It is interesting to note that, in the current cohort at very high risk of atherosclerosis, less than 60% of patients were on appropriate medical therapy. This represents an important and unexpected finding of this study. Before considering expensive and complex diagnostic or therapeutic strategies for these patients, physicians should place greater emphasis on implementing the well-known simple steps proven to benefit cardiovascular outcomes. This observation clearly represents a target for quality improvement and all transplant centers should focus on ensuring their patients are treated with optimal medical therapy. Coronary angiography, with its greater ability at identifying the presence of coronary disease, can help convince patients and physicians the importance of these therapies.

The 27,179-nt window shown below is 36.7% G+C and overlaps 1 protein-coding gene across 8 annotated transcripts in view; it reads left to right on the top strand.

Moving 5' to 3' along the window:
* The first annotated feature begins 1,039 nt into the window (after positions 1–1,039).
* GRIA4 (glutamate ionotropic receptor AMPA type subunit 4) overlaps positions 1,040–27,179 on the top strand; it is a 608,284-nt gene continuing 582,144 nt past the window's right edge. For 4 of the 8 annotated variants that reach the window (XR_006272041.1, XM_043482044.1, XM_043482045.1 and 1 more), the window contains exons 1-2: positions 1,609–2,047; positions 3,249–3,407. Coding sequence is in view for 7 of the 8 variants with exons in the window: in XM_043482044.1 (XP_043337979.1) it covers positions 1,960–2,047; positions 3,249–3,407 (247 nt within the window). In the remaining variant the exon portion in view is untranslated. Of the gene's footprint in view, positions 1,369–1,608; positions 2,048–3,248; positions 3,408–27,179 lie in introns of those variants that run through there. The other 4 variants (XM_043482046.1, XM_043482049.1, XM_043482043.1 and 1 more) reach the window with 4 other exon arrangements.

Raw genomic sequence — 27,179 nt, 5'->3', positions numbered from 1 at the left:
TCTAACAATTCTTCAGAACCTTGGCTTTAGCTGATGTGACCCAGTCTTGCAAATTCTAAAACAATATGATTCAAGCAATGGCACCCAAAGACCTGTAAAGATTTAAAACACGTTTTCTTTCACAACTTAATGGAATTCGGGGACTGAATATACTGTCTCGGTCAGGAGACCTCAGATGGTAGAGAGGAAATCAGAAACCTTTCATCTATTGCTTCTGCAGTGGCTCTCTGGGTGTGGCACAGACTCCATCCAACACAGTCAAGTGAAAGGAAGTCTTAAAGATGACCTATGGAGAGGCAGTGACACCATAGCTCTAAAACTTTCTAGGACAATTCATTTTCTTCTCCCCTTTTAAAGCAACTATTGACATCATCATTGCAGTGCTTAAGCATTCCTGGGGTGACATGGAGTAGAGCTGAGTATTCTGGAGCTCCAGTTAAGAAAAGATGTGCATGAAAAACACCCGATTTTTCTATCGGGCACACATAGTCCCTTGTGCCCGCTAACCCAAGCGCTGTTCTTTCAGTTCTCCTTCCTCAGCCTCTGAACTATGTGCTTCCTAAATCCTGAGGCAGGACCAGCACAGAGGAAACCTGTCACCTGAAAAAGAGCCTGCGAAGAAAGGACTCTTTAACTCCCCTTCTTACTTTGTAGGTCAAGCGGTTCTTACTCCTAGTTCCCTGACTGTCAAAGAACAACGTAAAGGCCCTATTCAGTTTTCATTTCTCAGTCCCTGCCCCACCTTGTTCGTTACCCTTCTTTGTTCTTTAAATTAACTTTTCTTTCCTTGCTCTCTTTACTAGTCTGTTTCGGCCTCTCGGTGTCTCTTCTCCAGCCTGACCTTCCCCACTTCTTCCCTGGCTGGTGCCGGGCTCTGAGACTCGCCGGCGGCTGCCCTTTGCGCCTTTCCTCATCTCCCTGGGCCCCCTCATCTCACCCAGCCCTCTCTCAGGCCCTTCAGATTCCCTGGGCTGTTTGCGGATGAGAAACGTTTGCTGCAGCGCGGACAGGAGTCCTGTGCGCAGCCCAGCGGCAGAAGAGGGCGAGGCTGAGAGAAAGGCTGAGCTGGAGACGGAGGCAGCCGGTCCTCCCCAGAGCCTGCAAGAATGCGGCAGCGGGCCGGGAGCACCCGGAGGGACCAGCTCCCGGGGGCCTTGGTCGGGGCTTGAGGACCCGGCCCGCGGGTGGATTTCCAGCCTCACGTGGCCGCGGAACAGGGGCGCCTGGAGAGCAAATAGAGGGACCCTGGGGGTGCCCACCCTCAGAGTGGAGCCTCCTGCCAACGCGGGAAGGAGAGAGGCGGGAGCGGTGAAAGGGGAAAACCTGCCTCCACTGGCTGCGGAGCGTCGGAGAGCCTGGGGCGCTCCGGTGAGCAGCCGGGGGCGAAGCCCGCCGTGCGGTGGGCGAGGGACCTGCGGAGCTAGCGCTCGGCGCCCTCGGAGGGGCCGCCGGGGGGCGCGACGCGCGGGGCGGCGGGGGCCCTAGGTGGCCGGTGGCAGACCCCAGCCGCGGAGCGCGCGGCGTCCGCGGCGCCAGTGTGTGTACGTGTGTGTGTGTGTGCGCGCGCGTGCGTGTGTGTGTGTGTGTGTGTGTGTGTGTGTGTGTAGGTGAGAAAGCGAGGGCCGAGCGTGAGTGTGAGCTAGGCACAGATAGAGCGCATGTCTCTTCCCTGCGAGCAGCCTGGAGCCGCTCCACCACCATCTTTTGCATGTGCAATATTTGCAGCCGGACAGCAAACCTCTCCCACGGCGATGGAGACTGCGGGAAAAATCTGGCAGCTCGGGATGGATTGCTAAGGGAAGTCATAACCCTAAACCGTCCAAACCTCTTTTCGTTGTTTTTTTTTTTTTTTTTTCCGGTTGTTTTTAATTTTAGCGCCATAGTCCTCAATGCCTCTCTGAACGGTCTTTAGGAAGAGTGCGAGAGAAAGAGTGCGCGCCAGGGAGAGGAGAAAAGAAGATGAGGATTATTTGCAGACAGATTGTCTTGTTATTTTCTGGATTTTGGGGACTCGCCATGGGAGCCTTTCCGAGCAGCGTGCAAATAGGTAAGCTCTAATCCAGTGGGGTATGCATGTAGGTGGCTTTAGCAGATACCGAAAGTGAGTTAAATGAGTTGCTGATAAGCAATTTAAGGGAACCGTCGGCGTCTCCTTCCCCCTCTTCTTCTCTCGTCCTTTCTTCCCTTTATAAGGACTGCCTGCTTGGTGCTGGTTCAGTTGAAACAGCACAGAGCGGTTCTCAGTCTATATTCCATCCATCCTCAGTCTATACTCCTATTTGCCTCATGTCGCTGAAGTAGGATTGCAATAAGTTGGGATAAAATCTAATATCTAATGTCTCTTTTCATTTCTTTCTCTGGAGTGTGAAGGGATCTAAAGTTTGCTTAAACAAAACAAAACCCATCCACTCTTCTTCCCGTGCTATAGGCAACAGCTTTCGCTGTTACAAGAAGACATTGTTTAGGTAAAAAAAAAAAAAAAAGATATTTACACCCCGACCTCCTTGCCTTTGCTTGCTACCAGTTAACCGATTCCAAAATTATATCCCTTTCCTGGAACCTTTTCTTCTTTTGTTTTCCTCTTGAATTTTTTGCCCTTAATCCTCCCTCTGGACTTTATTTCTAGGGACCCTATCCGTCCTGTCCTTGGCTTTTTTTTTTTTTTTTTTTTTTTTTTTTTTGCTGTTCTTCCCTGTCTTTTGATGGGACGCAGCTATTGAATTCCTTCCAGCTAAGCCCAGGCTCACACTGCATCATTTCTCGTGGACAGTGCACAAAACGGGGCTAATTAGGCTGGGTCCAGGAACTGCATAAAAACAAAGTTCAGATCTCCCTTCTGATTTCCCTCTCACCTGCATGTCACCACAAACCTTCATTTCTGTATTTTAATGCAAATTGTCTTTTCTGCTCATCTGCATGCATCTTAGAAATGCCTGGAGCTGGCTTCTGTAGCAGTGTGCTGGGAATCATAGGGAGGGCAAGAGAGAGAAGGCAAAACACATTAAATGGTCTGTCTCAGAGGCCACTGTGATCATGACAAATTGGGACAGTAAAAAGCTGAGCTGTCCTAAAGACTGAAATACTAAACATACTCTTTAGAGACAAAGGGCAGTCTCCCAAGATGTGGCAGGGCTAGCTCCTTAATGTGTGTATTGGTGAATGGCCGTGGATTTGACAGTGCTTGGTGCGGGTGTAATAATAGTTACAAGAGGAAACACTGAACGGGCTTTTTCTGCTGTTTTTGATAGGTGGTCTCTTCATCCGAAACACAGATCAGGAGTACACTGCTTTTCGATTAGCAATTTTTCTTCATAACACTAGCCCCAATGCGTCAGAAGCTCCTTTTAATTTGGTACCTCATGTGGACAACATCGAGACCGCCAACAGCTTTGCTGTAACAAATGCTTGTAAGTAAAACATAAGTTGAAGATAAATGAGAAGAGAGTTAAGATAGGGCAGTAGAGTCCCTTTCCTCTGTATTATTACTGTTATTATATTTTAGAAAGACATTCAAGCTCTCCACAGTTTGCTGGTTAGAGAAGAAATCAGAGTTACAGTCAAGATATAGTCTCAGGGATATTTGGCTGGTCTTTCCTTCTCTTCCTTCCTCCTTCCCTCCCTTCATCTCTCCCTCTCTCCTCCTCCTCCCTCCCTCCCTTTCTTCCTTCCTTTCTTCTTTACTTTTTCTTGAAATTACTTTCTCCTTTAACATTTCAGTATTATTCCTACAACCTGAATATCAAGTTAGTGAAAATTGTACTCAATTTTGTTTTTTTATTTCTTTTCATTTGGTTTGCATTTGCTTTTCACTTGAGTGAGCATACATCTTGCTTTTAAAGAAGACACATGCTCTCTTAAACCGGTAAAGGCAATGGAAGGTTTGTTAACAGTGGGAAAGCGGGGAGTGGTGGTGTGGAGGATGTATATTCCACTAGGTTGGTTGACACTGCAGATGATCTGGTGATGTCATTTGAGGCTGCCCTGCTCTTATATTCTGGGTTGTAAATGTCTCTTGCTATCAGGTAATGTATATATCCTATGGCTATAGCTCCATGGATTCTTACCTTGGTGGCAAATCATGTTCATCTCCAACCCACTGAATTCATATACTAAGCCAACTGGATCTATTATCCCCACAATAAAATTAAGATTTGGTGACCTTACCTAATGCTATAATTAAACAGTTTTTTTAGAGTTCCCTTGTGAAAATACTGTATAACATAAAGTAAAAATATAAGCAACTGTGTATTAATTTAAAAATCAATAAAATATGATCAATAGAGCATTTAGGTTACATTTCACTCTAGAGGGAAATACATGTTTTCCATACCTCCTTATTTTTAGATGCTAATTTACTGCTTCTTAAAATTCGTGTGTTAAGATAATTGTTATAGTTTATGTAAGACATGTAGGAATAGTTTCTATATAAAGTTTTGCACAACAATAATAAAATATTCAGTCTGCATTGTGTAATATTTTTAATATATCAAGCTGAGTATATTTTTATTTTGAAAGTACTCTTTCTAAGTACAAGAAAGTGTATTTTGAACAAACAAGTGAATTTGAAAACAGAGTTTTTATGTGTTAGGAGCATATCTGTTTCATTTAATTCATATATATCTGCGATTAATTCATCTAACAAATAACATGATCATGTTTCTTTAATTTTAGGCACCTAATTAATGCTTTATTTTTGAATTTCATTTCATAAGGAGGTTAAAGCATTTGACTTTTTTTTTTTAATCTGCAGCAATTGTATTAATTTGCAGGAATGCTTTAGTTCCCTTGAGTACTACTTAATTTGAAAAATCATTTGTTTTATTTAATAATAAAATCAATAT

In conclusion, patients with ESRD under evaluation for renal transplantation at intermediate or high risk for coronary disease have a high prevalence of significant and often severe coronary artery disease. Non-invasive imaging has an unacceptably high rate of false positives and fails to provide prognostic information. Coronary angiography is the best predictor of subsequent mortality. Further studies are necessary to define the optimal screening strategy for this interesting and high risk patient cohort.
Financial Disclosures: None